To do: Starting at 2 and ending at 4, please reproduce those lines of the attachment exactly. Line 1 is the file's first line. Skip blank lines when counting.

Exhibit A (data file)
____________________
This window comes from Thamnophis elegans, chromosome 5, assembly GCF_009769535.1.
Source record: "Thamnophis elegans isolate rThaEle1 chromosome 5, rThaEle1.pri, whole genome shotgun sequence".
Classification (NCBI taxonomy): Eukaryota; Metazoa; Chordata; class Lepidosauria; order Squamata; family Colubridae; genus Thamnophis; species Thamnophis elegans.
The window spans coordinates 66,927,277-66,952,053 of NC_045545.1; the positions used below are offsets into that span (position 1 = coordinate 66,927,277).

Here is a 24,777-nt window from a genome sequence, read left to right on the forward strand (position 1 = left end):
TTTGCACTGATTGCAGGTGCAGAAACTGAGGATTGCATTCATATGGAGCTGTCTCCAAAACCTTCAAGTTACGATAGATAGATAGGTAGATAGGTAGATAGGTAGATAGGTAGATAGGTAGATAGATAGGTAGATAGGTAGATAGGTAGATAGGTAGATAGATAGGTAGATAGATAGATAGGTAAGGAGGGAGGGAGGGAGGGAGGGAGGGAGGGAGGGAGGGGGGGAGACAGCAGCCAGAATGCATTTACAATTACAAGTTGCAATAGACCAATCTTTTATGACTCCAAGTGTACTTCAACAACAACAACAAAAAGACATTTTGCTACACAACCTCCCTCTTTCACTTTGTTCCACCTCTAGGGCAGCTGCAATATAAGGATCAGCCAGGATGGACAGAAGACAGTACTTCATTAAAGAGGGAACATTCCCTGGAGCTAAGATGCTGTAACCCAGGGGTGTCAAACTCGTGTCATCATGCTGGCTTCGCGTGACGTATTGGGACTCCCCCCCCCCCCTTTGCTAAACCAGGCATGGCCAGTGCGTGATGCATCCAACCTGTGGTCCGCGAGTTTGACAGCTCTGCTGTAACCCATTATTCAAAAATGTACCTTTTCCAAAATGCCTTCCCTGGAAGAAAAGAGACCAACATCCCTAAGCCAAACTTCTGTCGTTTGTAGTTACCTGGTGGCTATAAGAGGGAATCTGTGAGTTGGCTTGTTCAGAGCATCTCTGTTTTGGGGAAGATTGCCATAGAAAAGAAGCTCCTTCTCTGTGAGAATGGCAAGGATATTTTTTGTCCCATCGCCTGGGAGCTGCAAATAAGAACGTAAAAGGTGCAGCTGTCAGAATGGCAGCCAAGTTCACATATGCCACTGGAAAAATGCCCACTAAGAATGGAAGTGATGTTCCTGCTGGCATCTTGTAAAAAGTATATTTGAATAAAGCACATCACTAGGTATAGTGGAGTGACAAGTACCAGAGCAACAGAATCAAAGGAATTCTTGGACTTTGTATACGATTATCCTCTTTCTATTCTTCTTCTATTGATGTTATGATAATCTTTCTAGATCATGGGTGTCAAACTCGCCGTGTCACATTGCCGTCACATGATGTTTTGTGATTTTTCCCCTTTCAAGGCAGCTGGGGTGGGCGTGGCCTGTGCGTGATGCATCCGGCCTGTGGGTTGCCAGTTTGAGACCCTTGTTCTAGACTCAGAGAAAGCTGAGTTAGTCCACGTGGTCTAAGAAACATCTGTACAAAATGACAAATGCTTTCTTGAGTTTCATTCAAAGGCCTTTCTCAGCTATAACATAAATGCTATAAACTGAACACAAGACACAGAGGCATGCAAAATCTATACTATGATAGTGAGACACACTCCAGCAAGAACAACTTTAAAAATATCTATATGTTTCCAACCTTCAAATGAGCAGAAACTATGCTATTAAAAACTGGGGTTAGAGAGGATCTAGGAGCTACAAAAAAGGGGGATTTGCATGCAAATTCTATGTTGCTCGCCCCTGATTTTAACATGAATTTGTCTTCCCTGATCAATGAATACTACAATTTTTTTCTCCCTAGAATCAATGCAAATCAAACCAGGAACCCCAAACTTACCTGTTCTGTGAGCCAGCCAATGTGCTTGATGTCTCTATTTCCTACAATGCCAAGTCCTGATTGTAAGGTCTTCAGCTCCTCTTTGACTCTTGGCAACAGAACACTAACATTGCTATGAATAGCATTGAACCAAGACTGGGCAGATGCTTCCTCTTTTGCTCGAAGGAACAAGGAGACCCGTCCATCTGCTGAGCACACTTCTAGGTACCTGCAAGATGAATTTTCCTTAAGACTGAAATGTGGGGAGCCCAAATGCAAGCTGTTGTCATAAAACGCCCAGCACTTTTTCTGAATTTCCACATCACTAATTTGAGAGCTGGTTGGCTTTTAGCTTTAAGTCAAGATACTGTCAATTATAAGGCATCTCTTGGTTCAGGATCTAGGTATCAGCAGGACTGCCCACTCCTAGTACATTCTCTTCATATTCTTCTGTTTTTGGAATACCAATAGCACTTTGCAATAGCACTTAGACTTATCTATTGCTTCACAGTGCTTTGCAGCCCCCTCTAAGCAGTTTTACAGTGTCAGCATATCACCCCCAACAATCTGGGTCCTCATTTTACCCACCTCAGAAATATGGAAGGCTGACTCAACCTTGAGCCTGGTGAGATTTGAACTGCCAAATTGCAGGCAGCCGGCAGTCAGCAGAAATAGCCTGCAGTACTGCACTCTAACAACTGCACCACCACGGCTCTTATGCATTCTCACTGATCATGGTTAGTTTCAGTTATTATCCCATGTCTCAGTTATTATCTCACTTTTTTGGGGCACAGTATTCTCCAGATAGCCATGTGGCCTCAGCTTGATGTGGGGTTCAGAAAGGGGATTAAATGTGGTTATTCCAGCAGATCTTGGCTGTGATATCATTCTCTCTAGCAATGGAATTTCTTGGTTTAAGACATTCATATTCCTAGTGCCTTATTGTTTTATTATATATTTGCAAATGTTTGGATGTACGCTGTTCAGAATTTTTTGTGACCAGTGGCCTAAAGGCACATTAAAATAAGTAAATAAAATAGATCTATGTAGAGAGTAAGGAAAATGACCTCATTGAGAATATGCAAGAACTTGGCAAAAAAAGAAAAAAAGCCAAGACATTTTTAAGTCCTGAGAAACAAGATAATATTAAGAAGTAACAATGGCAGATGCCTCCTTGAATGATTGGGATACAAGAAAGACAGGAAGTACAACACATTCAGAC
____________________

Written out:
Source record: "Thamnophis elegans isolate rThaEle1 chromosome 5, rThaEle1.pri, whole genome shotgun sequence".
Classification (NCBI taxonomy): Eukaryota; Metazoa; Chordata; class Lepidosauria; order Squamata; family Colubridae; genus Thamnophis; species Thamnophis elegans.
The window spans coordinates 66,927,277-66,952,053 of NC_045545.1; the positions used below are offsets into that span (position 1 = coordinate 66,927,277).